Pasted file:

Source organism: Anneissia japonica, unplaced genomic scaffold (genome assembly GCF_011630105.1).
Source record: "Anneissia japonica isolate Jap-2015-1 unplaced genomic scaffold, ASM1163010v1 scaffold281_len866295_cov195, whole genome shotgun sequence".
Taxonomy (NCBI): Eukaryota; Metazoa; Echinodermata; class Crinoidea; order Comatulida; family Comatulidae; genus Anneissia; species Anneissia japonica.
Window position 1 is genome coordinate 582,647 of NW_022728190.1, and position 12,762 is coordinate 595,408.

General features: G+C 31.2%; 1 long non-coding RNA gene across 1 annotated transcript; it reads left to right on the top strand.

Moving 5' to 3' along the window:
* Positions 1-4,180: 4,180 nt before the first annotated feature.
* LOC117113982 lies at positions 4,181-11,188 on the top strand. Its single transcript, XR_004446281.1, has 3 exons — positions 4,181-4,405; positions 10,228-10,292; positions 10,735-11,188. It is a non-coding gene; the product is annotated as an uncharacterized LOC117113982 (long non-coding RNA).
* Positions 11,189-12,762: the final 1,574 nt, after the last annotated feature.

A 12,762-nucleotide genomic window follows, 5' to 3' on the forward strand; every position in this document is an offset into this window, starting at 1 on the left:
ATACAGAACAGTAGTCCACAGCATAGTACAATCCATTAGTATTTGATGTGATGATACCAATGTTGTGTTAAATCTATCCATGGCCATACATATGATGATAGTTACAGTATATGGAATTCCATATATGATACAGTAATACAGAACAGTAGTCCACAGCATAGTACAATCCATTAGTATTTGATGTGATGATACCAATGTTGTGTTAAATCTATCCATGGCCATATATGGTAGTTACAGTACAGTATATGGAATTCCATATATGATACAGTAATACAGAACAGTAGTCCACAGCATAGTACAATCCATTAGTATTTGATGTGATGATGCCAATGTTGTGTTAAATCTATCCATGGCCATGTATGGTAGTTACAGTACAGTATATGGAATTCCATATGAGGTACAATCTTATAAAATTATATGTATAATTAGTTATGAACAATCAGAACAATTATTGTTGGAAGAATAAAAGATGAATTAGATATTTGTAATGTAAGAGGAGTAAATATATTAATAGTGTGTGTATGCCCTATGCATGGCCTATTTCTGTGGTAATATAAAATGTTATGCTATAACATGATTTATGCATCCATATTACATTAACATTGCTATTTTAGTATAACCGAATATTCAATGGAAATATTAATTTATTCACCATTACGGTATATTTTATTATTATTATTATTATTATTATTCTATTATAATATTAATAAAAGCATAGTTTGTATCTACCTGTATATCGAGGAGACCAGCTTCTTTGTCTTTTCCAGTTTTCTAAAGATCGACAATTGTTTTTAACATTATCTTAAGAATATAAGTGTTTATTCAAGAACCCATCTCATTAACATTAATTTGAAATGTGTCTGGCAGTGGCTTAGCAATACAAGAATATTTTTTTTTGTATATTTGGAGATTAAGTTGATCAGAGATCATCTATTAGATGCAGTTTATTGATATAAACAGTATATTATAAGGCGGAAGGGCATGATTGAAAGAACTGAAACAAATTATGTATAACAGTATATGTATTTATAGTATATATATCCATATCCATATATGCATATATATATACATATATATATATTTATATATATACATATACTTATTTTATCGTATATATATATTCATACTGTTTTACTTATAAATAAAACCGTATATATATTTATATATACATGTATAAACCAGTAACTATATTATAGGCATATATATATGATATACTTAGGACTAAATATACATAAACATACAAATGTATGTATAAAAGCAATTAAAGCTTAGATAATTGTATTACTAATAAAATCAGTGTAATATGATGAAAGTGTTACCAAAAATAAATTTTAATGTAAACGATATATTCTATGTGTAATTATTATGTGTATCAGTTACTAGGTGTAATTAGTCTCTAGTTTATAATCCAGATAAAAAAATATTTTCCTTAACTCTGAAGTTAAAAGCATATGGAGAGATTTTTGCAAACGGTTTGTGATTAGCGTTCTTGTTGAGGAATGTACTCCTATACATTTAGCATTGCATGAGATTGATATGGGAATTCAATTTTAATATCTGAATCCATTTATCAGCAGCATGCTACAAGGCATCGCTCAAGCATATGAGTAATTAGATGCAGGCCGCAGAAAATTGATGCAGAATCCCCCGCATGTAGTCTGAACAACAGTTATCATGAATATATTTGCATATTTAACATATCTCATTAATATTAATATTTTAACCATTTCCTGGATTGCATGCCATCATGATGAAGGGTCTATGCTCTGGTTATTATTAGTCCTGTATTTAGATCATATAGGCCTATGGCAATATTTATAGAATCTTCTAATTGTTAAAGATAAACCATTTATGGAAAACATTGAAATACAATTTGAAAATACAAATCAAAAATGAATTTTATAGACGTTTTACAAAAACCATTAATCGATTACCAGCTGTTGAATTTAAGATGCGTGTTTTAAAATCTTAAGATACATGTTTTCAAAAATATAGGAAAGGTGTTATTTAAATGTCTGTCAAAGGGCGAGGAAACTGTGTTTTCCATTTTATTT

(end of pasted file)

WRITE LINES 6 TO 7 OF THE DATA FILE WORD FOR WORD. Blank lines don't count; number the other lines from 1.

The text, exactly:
Moving 5' to 3' along the window:
* Positions 1-4,180: 4,180 nt before the first annotated feature.